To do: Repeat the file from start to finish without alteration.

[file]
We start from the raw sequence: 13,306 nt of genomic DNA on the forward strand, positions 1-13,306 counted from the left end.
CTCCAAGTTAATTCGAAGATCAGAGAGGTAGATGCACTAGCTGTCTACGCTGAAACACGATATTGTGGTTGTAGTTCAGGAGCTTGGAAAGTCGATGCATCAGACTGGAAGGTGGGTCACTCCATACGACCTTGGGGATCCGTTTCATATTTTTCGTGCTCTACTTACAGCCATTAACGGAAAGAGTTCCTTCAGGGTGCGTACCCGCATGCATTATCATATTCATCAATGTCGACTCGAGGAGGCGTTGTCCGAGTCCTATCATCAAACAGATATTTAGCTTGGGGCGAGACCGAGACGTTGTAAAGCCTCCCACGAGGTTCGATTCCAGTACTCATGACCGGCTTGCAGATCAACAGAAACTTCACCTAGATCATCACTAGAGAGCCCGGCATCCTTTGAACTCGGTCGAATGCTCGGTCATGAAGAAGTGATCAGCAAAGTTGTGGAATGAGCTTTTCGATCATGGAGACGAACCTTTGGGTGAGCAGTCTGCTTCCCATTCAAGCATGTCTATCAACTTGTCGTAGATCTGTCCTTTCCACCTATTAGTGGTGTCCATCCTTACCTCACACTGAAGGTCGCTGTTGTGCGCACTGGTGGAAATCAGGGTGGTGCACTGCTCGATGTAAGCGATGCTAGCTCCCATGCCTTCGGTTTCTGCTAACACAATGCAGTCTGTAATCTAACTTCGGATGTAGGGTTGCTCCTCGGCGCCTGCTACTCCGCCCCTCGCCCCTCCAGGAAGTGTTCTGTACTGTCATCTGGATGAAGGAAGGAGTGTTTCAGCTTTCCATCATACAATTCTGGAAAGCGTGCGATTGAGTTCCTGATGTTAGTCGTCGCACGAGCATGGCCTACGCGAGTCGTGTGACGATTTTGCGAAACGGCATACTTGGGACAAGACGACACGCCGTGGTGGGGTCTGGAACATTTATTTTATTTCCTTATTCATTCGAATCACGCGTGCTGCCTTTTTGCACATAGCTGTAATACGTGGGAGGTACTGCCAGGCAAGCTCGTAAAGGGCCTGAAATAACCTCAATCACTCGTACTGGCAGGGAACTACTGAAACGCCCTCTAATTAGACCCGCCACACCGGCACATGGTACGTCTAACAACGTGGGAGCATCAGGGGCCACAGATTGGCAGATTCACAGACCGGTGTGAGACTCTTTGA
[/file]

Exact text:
We start from the raw sequence: 13,306 nt of genomic DNA on the forward strand, positions 1-13,306 counted from the left end.
CTCCAAGTTAATTCGAAGATCAGAGAGGTAGATGCACTAGCTGTCTACGCTGAAACACGATATTGTGGTTGTAGTTCAGGAGCTTGGAAAGTCGATGCATCAGACTGGAAGGTGGGTCACTCCATACGACCTTGGGGATCCGTTTCATATTTTTCGTGCTCTACTTACAGCCATTAACGGAAAGAGTTCCTTCAGGGTGCGTACCCGCATGCATTATCATATTCATCAATGTCGACTCGAGGAGGCGTTGTCCGAGTCCTATCATCAAACAGATATTTAGCTTGGGGCGAGACCGAGACGTTGTAAAGCCTCCCACGAGGTTCGATTCCAGTACTCATGACCGGCTTGCAGATCAACAGAAACTTCACCTAGATCATCACTAGAGAGCCCGGCATCCTTTGAACTCGGTCGAATGCTCGGTCATGAAGAAGTGATCAGCAAAGTTGTGGAATGAGCTTTTCGATCATGGAGACGAACCTTTGGGTGAGCAGTCTGCTTCCCATTCAAGCATGTCTATCAACTTGTCGTAGATCTGTCCTTTCCACCTATTAGTGGTGTCCATCCTTACCTCACACTGAAGGTCGCTGTTGTGCGCACTGGTGGAAATCAGGGTGGTGCACTGCTCGATGTAAGCGATGCTAGCTCCCATGCCTTCGGTTTCTGCTAACACAATGCAGTCTGTAATCTAACTTCGGATGTAGGGTTGCTCCTCGGCGCCTGCTACTCCGCCCCTCGCCCCTCCAGGAAGTGTTCTGTACTGTCATCTGGATGAAGGAAGGAGTGTTTCAGCTTTCCATCATACAATTCTGGAAAGCGTGCGATTGAGTTCCTGATGTTAGTCGTCGCACGAGCATGGCCTACGCGAGTCGTGTGACGATTTTGCGAAACGGCATACTTGGGACAAGACGACACGCCGTGGTGGGGTCTGGAACATTTATTTTATTTCCTTATTCATTCGAATCACGCGTGCTGCCTTTTTGCACATAGCTGTAATACGTGGGAGGTACTGCCAGGCAAGCTCGTAAAGGGCCTGAAATAACCTCAATCACTCGTACTGGCAGGGAACTACTGAAACGCCCTCTAATTAGACCCGCCACACCGGCACATGGTACGTCTAACAACGTGGGAGCATCAGGGGCCACAGATTGGCAGATTCACAGACCGGTGTGAGACTCTTTGA